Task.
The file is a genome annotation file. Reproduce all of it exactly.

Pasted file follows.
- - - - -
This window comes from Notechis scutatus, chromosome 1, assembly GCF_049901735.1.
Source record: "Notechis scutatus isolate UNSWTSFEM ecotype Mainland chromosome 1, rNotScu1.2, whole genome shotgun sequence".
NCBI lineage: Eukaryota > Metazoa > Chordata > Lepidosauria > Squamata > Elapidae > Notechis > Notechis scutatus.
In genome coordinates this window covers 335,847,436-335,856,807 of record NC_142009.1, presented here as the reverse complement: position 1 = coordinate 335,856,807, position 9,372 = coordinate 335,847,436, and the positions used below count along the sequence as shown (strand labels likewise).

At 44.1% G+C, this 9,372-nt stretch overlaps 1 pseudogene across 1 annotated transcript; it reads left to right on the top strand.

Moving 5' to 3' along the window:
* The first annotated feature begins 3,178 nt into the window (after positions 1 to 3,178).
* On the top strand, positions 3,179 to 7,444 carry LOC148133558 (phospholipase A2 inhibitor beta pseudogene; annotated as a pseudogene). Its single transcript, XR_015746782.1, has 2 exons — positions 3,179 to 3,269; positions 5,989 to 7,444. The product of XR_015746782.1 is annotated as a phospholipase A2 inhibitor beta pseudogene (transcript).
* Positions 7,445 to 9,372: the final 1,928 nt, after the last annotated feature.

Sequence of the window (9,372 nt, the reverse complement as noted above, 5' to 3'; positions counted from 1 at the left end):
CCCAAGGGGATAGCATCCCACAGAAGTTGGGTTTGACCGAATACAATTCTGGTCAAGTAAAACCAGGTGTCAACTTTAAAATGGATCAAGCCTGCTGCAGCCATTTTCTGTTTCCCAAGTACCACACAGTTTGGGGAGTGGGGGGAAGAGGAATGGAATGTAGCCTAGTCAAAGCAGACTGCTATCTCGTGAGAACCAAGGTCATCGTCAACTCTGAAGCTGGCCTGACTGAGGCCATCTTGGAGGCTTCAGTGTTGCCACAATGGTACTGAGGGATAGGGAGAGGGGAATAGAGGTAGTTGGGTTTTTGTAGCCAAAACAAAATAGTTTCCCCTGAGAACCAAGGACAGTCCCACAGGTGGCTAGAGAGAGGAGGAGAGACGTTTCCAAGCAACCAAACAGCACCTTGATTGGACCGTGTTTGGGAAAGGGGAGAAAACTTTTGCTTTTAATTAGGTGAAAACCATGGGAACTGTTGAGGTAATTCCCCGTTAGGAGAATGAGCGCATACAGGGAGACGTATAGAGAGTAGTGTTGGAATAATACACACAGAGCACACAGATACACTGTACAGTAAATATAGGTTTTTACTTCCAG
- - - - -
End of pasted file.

This window comes from Notechis scutatus, chromosome 1, assembly GCF_049901735.1.
Source record: "Notechis scutatus isolate UNSWTSFEM ecotype Mainland chromosome 1, rNotScu1.2, whole genome shotgun sequence".
NCBI lineage: Eukaryota > Metazoa > Chordata > Lepidosauria > Squamata > Elapidae > Notechis > Notechis scutatus.
In genome coordinates this window covers 335,847,436-335,856,807 of record NC_142009.1, presented here as the reverse complement: position 1 = coordinate 335,856,807, position 9,372 = coordinate 335,847,436, and the positions used below count along the sequence as shown (strand labels likewise).

At 44.1% G+C, this 9,372-nt stretch overlaps 1 pseudogene across 1 annotated transcript; it reads left to right on the top strand.

Moving 5' to 3' along the window:
* The first annotated feature begins 3,178 nt into the window (after positions 1 to 3,178).
* On the top strand, positions 3,179 to 7,444 carry LOC148133558 (phospholipase A2 inhibitor beta pseudogene; annotated as a pseudogene). Its single transcript, XR_015746782.1, has 2 exons — positions 3,179 to 3,269; positions 5,989 to 7,444. The product of XR_015746782.1 is annotated as a phospholipase A2 inhibitor beta pseudogene (transcript).
* Positions 7,445 to 9,372: the final 1,928 nt, after the last annotated feature.

Sequence of the window (9,372 nt, the reverse complement as noted above, 5' to 3'; positions counted from 1 at the left end):
CCCAAGGGGATAGCATCCCACAGAAGTTGGGTTTGACCGAATACAATTCTGGTCAAGTAAAACCAGGTGTCAACTTTAAAATGGATCAAGCCTGCTGCAGCCATTTTCTGTTTCCCAAGTACCACACAGTTTGGGGAGTGGGGGGAAGAGGAATGGAATGTAGCCTAGTCAAAGCAGACTGCTATCTCGTGAGAACCAAGGTCATCGTCAACTCTGAAGCTGGCCTGACTGAGGCCATCTTGGAGGCTTCAGTGTTGCCACAATGGTACTGAGGGATAGGGAGAGGGGAATAGAGGTAGTTGGGTTTTTGTAGCCAAAACAAAATAGTTTCCCCTGAGAACCAAGGACAGTCCCACAGGTGGCTAGAGAGAGGAGGAGAGACGTTTCCAAGCAACCAAACAGCACCTTGATTGGACCGTGTTTGGGAAAGGGGAGAAAACTTTTGCTTTTAATTAGGTGAAAACCATGGGAACTGTTGAGGTAATTCCCCGTTAGGAGAATGAGCGCATACAGGGAGACGTATAGAGAGTAGTGTTGGAATAATACACACAGAGCACACAGATACACTGTACAGTAAATATAGGTTTTTACTTCCAG